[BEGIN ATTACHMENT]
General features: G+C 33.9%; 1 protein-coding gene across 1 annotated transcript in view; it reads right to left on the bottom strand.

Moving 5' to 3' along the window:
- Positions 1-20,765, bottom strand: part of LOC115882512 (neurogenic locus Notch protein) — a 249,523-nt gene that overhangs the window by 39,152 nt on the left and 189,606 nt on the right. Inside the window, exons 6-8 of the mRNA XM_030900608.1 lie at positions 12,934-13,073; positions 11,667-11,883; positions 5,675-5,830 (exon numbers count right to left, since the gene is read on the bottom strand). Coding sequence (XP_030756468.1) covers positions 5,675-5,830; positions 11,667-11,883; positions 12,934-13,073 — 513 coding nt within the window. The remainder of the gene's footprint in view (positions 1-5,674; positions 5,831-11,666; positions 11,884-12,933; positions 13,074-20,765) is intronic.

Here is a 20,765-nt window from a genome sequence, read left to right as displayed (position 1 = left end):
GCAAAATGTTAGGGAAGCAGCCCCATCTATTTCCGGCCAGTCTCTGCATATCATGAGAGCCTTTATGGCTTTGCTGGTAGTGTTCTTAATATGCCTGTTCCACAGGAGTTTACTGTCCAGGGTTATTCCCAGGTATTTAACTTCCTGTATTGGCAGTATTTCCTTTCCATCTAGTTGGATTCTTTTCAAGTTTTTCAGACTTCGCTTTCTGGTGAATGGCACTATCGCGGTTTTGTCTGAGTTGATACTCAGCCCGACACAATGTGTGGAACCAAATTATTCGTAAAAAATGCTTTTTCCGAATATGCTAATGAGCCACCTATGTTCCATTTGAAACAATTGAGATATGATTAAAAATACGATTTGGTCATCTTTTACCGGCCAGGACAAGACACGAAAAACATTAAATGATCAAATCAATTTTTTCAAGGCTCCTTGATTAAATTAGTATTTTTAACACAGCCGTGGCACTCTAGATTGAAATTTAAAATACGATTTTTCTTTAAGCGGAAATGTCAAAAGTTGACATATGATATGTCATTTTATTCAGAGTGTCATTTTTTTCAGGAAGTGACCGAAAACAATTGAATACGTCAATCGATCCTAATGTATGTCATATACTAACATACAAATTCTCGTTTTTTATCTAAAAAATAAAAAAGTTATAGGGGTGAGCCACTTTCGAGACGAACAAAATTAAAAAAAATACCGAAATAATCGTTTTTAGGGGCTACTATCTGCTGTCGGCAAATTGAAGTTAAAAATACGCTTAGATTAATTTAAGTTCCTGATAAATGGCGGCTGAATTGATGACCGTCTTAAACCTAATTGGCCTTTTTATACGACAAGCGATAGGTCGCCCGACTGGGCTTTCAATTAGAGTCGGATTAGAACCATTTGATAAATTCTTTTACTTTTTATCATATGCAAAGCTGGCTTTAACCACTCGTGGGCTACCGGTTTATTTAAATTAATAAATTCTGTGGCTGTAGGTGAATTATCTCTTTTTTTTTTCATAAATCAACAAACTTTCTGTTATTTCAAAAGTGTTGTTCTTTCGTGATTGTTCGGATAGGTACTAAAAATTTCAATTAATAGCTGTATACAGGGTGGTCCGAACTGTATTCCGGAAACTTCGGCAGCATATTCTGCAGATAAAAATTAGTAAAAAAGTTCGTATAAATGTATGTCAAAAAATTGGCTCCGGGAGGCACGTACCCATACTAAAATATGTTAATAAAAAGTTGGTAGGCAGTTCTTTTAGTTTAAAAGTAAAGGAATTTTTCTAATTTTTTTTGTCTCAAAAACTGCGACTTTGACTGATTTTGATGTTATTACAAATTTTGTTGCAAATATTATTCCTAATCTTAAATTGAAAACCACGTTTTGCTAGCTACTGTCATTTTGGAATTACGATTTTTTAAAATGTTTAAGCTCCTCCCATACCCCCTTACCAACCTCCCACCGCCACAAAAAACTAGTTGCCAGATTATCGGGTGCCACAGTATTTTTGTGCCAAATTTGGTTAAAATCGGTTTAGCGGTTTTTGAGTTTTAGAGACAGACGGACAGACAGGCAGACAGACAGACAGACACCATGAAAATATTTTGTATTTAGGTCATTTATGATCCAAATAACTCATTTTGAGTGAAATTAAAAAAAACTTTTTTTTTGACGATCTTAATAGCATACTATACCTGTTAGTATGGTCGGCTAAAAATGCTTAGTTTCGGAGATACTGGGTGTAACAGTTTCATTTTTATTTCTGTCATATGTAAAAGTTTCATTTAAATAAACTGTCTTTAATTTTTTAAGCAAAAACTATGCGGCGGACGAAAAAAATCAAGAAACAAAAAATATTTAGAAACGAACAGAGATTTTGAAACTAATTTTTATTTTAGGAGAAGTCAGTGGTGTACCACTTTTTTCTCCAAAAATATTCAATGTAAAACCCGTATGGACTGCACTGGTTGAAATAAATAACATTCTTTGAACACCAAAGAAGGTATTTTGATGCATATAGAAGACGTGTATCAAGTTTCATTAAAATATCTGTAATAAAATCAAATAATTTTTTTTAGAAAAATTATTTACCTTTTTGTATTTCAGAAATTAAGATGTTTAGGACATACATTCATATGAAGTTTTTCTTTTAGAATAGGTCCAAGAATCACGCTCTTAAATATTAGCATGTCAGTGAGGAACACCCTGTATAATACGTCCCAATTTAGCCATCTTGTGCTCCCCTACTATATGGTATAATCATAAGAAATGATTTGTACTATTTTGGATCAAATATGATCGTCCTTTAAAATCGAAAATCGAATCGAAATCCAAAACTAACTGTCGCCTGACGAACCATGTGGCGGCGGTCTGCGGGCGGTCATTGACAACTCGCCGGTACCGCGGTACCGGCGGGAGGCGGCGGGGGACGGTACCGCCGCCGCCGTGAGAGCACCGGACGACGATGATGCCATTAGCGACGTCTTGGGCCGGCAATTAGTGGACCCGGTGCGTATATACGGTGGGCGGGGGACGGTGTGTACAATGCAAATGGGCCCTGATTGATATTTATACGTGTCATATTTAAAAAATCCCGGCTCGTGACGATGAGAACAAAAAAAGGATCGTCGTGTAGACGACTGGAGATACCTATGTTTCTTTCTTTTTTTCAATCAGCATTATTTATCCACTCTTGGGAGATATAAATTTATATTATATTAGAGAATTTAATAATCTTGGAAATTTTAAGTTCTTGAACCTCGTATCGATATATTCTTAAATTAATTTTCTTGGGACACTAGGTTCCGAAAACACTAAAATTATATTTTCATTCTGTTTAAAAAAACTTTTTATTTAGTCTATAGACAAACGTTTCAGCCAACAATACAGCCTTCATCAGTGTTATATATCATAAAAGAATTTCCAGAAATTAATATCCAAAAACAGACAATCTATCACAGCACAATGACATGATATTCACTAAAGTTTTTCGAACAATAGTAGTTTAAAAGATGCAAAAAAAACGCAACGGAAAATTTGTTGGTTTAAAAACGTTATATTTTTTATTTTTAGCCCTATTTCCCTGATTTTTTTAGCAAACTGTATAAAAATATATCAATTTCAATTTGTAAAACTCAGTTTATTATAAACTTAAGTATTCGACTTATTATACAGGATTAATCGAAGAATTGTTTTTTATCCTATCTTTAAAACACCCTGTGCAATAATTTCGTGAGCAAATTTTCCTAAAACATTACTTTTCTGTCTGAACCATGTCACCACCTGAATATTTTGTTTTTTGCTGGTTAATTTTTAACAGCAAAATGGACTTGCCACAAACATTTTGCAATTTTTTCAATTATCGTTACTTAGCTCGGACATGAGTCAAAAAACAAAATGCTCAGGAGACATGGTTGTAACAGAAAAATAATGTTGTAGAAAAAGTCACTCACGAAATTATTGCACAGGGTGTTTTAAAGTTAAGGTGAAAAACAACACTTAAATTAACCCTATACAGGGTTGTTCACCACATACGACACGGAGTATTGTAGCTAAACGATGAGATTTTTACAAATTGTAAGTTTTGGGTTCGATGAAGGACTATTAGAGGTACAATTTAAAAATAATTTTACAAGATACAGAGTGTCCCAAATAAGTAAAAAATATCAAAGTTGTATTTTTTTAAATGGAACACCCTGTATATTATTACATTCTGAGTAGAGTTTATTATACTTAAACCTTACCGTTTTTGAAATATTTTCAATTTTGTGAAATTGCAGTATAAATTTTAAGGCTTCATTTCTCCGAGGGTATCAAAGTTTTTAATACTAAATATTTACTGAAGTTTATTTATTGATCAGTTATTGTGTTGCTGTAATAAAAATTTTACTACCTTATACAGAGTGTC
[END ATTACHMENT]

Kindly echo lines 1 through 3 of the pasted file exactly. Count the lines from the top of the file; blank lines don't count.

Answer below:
General features: G+C 33.9%; 1 protein-coding gene across 1 annotated transcript in view; it reads right to left on the bottom strand.

Moving 5' to 3' along the window:
- Positions 1-20,765, bottom strand: part of LOC115882512 (neurogenic locus Notch protein) — a 249,523-nt gene that overhangs the window by 39,152 nt on the left and 189,606 nt on the right. Inside the window, exons 6-8 of the mRNA XM_030900608.1 lie at positions 12,934-13,073; positions 11,667-11,883; positions 5,675-5,830 (exon numbers count right to left, since the gene is read on the bottom strand). Coding sequence (XP_030756468.1) covers positions 5,675-5,830; positions 11,667-11,883; positions 12,934-13,073 — 513 coding nt within the window. The remainder of the gene's footprint in view (positions 1-5,674; positions 5,831-11,666; positions 11,884-12,933; positions 13,074-20,765) is intronic.